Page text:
The new “serfdom”: Thank you, milord, at least for that...

18 February 2013 

Source: (info) reports, citing the issue of Vedomosti of February 18th, that deputies of the State Duma are working on amendments to the law on "elastic apartments", which passed in its first reading on February 15th. Following harsh criticism, however, the chair of the constitutional committee Vladimir Pligin has stated that clauses relating to liability of spouses living together within a single town or village without registering have been excluded from the bill and “the issue of apportioning of shares, and the number of square meters that give the right to registration must also be resolved”. Thank you, milord, at least for that... 

A Vedomosti source close to the leadership of the United Russia faction, said that the provisions of the bill relating to fictitious registration are likely to be adopted without change. Provisions which referred to fines for failing to register, the source said, could change. The source did not elaborate on exactly how these provisions may change.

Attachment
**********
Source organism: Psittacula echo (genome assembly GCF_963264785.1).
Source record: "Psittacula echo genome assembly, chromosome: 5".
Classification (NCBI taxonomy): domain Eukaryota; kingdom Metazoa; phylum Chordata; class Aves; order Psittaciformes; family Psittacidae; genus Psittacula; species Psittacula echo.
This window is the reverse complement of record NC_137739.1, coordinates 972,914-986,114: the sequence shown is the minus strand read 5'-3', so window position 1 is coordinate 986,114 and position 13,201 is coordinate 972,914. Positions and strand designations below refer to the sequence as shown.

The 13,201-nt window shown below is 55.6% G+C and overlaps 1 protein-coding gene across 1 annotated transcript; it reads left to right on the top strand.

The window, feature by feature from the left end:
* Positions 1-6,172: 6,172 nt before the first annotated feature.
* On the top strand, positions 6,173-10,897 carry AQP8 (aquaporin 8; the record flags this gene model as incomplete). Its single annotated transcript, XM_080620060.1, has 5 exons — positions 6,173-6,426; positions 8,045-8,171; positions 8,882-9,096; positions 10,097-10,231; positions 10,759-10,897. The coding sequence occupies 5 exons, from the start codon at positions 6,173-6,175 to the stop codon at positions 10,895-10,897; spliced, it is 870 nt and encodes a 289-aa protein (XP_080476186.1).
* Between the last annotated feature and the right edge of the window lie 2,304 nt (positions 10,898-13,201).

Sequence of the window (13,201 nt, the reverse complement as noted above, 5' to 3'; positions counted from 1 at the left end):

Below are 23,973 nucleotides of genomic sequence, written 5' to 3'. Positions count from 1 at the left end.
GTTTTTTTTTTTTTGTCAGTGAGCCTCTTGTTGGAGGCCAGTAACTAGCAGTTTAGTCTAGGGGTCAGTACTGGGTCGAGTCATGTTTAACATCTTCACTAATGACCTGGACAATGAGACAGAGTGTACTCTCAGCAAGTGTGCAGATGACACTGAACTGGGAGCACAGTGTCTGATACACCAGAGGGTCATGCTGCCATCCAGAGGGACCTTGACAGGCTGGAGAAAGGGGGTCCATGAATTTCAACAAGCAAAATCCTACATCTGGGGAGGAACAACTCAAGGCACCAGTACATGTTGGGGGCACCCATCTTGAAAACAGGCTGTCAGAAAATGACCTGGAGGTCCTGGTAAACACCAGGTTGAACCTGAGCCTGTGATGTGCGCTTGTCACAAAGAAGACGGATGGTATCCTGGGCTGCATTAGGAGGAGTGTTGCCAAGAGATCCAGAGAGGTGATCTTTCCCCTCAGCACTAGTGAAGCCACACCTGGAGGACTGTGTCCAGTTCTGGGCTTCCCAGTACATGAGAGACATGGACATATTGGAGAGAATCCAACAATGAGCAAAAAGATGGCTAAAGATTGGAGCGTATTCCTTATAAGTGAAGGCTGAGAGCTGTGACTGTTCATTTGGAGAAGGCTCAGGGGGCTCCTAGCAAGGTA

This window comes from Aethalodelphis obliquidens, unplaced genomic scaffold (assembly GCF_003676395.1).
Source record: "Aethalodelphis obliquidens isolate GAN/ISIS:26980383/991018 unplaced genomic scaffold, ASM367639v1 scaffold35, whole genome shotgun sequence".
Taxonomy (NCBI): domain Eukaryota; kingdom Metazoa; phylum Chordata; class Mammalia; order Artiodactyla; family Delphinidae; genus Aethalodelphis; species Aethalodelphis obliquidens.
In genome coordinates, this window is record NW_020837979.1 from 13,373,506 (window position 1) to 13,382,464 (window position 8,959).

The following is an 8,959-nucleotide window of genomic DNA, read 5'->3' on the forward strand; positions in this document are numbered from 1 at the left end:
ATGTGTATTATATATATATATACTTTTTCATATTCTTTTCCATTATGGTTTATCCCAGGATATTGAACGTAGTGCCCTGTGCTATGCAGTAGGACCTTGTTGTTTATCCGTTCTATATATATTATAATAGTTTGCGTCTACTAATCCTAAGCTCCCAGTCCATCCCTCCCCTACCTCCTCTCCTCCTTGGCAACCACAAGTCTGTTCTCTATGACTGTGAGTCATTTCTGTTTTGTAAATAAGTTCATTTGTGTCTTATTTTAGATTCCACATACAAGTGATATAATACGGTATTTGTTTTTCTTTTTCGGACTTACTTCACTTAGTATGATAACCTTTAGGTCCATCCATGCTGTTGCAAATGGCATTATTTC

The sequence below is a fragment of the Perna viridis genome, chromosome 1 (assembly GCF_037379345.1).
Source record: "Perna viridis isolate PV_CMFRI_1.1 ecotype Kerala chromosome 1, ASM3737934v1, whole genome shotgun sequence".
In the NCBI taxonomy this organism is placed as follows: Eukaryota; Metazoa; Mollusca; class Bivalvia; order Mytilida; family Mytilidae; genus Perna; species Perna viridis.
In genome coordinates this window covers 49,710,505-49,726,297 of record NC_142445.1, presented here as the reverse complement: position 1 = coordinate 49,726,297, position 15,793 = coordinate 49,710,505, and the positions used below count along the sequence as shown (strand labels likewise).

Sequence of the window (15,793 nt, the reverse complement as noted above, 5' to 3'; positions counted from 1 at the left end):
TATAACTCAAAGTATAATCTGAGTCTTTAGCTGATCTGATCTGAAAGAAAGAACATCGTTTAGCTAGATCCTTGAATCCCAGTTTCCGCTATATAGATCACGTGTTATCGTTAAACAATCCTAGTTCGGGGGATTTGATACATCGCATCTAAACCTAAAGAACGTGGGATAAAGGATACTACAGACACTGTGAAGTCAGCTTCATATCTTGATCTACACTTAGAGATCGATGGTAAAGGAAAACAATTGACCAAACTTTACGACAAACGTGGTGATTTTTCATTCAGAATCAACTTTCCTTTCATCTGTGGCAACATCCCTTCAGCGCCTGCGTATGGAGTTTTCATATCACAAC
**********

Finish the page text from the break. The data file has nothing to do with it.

Many Duma deputies agree with the need to make amendments to the legislation, writes Vedomosti writes. Indeed, Mikhail Starshinov, a deputy of the All-Russia People's Front, advocated creating different levels of accountability for migrants with Russian citizenship, and those without. Galina Khovanskaya of A Just Russia, who is chair of the committee for housing and public utilities, referred to fines for people who move around a city without "selfish motives" and do not re-register as "unlawful".

The legislation has also been criticised in the Public Chamber, despite assurances from Ekaterina Egorova, deputy head of the Federal Migration Service, that it would not affect those Muscovites who are "registered in Bibirevo, but live in Yasenevo."

The legislation, designed to combat the issue of "elastic apartments", was submitted to the State Duma by the presidential administration in January 2013. It introduces the concept of fictitious registration and establishes criminal liability for this with regard to both Russians and foreign citizens. The bill provides for a penalty in the form of a fine of up to 500,000 roubles, or up to three years in prison.